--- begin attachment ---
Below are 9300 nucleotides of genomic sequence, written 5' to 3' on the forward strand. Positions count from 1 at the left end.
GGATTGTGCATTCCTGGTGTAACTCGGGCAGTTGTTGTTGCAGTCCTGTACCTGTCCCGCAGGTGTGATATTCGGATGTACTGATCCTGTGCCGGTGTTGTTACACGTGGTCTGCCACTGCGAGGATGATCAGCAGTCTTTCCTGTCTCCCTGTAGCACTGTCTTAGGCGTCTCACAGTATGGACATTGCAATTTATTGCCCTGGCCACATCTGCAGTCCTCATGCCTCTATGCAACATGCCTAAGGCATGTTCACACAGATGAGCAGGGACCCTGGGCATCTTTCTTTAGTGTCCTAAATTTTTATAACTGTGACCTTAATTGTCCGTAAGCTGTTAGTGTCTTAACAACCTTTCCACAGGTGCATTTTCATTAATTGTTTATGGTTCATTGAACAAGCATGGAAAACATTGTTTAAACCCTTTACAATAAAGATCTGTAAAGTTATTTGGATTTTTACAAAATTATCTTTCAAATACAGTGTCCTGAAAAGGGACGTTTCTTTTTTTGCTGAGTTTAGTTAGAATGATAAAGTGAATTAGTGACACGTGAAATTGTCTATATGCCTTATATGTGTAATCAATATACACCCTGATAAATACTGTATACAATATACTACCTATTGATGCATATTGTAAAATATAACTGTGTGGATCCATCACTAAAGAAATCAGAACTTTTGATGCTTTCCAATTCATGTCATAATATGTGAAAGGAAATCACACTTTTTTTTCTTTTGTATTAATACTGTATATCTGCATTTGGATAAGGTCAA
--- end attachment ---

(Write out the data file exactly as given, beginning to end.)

Below are 9300 nucleotides of genomic sequence, written 5' to 3' on the forward strand. Positions count from 1 at the left end.
GGATTGTGCATTCCTGGTGTAACTCGGGCAGTTGTTGTTGCAGTCCTGTACCTGTCCCGCAGGTGTGATATTCGGATGTACTGATCCTGTGCCGGTGTTGTTACACGTGGTCTGCCACTGCGAGGATGATCAGCAGTCTTTCCTGTCTCCCTGTAGCACTGTCTTAGGCGTCTCACAGTATGGACATTGCAATTTATTGCCCTGGCCACATCTGCAGTCCTCATGCCTCTATGCAACATGCCTAAGGCATGTTCACACAGATGAGCAGGGACCCTGGGCATCTTTCTTTAGTGTCCTAAATTTTTATAACTGTGACCTTAATTGTCCGTAAGCTGTTAGTGTCTTAACAACCTTTCCACAGGTGCATTTTCATTAATTGTTTATGGTTCATTGAACAAGCATGGAAAACATTGTTTAAACCCTTTACAATAAAGATCTGTAAAGTTATTTGGATTTTTACAAAATTATCTTTCAAATACAGTGTCCTGAAAAGGGACGTTTCTTTTTTTGCTGAGTTTAGTTAGAATGATAAAGTGAATTAGTGACACGTGAAATTGTCTATATGCCTTATATGTGTAATCAATATACACCCTGATAAATACTGTATACAATATACTACCTATTGATGCATATTGTAAAATATAACTGTGTGGATCCATCACTAAAGAAATCAGAACTTTTGATGCTTTCCAATTCATGTCATAATATGTGAAAGGAAATCACACTTTTTTTTCTTTTGTATTAATACTGTATATCTGCATTTGGATAAGGTCAA